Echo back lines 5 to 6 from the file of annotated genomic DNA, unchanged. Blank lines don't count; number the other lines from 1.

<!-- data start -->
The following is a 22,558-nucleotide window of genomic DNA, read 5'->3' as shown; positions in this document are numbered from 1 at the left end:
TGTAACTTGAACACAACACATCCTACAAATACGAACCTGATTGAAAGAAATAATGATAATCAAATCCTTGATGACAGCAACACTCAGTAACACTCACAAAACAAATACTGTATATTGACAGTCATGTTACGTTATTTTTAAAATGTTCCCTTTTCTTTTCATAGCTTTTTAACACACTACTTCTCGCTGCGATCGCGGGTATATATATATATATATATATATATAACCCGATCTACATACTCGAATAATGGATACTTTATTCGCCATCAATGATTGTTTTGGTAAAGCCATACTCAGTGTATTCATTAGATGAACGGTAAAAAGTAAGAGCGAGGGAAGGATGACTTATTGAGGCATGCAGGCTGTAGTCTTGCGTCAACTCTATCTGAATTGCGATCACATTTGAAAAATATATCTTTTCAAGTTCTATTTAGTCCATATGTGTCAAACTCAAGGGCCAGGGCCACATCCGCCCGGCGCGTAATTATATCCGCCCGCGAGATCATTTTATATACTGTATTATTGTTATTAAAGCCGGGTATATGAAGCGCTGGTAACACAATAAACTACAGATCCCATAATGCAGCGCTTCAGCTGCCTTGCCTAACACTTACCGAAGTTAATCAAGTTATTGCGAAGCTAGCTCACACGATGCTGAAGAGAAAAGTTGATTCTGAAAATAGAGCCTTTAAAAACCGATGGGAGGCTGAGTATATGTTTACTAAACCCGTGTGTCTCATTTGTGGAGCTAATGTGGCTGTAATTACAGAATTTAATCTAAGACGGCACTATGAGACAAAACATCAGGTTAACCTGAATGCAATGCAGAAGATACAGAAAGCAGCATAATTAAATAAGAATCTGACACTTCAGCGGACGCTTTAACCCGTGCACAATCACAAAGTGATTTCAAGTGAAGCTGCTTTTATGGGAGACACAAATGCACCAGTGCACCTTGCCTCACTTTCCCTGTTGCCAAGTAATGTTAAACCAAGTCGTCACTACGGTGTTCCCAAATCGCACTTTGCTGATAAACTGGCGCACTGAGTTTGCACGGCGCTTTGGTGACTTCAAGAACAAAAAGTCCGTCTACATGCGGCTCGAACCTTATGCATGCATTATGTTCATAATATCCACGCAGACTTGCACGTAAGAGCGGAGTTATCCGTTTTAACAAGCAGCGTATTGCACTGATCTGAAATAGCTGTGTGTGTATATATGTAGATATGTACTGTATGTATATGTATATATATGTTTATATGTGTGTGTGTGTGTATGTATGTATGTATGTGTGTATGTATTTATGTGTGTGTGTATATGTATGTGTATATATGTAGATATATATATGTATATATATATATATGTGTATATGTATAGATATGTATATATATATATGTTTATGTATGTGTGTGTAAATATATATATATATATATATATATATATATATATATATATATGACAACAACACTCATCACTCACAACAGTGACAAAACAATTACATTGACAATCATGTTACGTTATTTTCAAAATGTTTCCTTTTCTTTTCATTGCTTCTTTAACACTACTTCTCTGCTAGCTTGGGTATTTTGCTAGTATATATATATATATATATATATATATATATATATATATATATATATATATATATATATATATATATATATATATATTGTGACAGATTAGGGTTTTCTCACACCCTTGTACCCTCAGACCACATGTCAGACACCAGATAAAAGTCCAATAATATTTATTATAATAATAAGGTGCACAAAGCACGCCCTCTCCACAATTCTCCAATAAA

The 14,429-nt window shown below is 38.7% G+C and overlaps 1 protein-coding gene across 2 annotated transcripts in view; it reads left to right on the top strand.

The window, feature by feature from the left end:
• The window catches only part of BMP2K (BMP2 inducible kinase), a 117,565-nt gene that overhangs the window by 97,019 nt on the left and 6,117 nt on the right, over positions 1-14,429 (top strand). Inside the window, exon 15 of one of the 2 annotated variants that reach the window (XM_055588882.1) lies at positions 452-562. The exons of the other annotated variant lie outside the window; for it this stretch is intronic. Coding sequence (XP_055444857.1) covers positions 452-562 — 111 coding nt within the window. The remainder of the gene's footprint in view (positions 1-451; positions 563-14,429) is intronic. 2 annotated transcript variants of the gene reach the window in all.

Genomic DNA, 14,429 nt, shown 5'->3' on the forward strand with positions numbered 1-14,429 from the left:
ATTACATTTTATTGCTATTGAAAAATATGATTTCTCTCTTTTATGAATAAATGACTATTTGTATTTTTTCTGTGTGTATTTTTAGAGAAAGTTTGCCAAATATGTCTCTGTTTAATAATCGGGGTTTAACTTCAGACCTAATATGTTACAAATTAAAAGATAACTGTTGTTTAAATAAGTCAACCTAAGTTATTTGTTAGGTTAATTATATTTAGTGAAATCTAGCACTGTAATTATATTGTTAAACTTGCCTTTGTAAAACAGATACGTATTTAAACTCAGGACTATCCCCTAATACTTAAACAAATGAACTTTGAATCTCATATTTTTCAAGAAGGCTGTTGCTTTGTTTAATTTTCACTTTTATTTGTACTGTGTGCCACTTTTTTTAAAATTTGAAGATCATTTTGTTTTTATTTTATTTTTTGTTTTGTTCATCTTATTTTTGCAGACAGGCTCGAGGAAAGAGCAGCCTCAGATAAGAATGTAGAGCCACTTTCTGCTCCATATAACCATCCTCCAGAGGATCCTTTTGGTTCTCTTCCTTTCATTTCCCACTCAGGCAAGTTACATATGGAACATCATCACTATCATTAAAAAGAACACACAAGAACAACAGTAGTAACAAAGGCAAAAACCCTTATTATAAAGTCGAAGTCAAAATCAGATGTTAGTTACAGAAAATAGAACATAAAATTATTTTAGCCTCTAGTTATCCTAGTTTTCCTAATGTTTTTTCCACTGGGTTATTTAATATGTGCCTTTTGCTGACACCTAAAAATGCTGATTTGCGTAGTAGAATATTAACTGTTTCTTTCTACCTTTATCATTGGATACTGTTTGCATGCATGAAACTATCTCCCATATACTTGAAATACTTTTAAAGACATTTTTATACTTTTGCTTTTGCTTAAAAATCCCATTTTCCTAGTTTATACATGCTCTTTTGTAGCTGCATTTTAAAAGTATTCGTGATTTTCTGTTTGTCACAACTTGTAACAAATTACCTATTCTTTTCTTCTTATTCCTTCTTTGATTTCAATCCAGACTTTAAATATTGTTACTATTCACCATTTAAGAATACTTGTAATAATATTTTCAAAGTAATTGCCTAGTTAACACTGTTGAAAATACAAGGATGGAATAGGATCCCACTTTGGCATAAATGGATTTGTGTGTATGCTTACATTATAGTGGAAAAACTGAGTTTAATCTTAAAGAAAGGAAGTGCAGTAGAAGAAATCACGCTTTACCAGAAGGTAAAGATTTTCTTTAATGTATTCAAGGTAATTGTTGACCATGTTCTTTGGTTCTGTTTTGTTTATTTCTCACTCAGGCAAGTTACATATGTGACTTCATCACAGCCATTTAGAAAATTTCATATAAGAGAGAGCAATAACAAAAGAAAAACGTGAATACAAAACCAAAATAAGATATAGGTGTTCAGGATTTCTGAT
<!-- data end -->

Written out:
• The window catches only part of BMP2K (BMP2 inducible kinase), a 117,565-nt gene that overhangs the window by 97,019 nt on the left and 6,117 nt on the right, over positions 1-14,429 (top strand). Inside the window, exon 15 of one of the 2 annotated variants that reach the window (XM_055588882.1) lies at positions 452-562. The exons of the other annotated variant lie outside the window; for it this stretch is intronic. Coding sequence (XP_055444857.1) covers positions 452-562 — 111 coding nt within the window. The remainder of the gene's footprint in view (positions 1-451; positions 563-14,429) is intronic. 2 annotated transcript variants of the gene reach the window in all.

Genomic DNA, 14,429 nt, shown 5'->3' on the forward strand with positions numbered 1-14,429 from the left: